Their sound has definitely matured, and on tracks like "Crying Lightning," it is enhanced. But "Cornerstone" (though listed as a "really good song") is kind of boring, and is only great for its lyrics, which is about finding lookalikes of a lost lover and asking if you can call them by the wrong name.

So basically, same problem with the New Pornographers and Broken Social Scene (though Arctic Monkeys are about 1/5 as "mellow"), the new album just doesn't have a lot of songs like "Brianstorm" or "D is for Dangerous" or "I Bet You Look Good on the Dancefloor" or "From the Ritz to the Rubble." Its songs sound more like "Do Me a Favour"--which was a great song off Favourite Worst Nightmare--but which gets a bit tiresome without much variety surrounding.

I guess I am being picky. Humbug is their "stoner rock" album and it is cool that they worked with Josh Homme, and it's totally possible that the Monkeys will continue on in this direction and put out their next album which doesn't make too many changes. Overall, I am not upset that I bought it, but find it to be somewhat unremarkable. So maybe you can understand why this is such a short post. I didn't even care about writing it in the first place.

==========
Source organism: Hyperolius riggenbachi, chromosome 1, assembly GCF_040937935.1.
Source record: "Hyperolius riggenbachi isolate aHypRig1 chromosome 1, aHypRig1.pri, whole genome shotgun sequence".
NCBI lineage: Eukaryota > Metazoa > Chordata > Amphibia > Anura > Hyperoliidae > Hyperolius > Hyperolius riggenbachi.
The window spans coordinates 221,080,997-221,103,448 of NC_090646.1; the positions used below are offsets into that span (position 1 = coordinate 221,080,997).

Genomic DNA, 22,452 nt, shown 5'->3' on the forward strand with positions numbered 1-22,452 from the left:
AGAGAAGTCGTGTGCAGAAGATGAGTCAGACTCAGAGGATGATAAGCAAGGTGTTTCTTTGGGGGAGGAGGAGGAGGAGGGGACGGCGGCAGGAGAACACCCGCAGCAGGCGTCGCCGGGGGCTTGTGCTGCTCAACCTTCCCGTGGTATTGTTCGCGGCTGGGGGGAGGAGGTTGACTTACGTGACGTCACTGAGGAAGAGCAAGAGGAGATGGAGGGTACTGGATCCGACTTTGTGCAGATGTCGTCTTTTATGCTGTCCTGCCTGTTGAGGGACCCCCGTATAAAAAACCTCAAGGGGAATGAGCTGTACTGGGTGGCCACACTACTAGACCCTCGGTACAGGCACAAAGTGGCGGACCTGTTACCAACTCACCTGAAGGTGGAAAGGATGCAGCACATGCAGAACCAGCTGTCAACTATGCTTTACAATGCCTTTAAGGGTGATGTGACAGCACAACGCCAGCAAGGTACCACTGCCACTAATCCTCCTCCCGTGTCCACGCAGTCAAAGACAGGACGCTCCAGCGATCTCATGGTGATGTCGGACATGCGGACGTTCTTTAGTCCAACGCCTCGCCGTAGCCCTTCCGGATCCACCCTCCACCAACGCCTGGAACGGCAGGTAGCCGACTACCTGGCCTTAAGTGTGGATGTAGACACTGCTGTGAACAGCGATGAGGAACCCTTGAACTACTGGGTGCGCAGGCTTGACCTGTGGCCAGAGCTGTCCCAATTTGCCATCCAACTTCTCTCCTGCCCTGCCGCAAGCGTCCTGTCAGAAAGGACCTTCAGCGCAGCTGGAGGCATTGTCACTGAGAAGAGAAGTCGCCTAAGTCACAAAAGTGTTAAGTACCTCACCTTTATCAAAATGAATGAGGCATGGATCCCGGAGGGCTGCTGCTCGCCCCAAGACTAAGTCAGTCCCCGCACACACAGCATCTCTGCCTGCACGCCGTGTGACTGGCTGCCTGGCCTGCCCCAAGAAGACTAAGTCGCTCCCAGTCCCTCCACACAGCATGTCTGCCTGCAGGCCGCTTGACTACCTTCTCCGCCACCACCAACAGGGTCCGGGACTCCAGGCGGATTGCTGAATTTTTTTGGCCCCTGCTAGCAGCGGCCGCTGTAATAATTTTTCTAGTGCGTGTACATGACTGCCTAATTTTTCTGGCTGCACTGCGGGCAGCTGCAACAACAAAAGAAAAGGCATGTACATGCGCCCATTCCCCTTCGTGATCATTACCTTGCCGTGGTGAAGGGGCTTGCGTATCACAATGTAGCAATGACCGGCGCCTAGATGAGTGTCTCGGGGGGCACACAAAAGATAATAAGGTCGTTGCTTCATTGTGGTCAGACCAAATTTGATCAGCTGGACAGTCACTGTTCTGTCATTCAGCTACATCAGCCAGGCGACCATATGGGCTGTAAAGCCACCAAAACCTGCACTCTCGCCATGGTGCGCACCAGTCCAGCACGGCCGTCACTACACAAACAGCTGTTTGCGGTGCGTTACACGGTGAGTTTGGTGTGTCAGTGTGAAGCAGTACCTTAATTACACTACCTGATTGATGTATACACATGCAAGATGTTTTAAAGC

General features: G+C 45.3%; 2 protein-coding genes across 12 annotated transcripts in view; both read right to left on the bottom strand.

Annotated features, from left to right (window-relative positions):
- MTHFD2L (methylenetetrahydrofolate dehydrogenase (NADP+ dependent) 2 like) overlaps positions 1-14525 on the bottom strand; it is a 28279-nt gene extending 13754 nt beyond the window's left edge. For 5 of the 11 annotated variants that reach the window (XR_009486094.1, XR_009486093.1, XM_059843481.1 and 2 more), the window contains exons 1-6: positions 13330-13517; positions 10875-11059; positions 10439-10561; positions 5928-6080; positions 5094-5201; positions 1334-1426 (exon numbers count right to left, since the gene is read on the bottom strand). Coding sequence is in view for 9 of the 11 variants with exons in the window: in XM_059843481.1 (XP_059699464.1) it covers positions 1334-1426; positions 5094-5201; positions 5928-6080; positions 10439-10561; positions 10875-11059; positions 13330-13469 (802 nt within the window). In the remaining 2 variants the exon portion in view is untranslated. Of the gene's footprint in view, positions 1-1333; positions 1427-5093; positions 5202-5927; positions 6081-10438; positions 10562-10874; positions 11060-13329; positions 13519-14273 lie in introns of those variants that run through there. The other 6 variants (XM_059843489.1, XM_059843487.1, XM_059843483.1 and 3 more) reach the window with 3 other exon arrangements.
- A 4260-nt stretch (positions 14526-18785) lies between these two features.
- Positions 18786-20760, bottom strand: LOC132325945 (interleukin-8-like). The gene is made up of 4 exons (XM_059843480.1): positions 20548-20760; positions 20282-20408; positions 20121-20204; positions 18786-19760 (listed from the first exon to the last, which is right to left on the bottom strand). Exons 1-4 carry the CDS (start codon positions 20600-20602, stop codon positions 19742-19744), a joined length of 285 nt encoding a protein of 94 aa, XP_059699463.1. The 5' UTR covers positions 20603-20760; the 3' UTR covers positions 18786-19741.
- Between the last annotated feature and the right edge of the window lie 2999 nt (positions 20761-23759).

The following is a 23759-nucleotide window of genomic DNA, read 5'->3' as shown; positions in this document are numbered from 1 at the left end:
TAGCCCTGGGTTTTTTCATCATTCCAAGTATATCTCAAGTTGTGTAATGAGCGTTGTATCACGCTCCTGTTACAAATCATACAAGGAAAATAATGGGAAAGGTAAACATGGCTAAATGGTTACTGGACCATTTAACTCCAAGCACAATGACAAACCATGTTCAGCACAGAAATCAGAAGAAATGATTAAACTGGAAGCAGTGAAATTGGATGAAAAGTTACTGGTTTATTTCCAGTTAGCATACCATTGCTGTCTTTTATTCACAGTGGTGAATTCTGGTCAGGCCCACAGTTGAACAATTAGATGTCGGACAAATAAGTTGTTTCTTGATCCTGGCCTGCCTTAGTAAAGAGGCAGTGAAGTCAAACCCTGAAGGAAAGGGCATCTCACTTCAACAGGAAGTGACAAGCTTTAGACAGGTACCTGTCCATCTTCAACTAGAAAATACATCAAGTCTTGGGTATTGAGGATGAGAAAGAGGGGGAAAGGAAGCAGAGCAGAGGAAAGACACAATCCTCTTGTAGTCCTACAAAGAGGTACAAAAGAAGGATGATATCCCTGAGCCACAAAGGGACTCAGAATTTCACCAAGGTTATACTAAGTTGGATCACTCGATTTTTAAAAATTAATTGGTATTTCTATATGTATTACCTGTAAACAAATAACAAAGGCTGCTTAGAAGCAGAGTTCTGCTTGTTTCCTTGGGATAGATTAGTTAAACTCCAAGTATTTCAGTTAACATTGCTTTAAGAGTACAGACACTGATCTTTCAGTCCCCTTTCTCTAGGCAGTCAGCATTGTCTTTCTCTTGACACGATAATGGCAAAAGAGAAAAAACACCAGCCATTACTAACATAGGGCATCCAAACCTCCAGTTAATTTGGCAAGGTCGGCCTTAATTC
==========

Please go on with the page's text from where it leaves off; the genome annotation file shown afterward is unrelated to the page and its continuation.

In comparison with their Domino labelmates, Humbug is better than Hidden (not as immaculate, but more immediate), but not as good as Your Future Our Clutter.

Tuesday, May 25, 2010

The Hold Steady - Heaven is Whenever

In the promotional packet for the student life section of my future home (*and the impetus for a prolonged hiatus coming up here on Flying Houses*), the Hold Steady is pictured, with the caption, "Brooklyn Band." I am sure this particular institution had their share of options (were I in charge of marketing, it would be Animal Collective), but I suppose the Hold Steady does bring a wider appeal to the potential law student than the usual experimentation going on in the Brooklyn music scene. That said, they're not that experimental, and this album is no different from Stay Postive.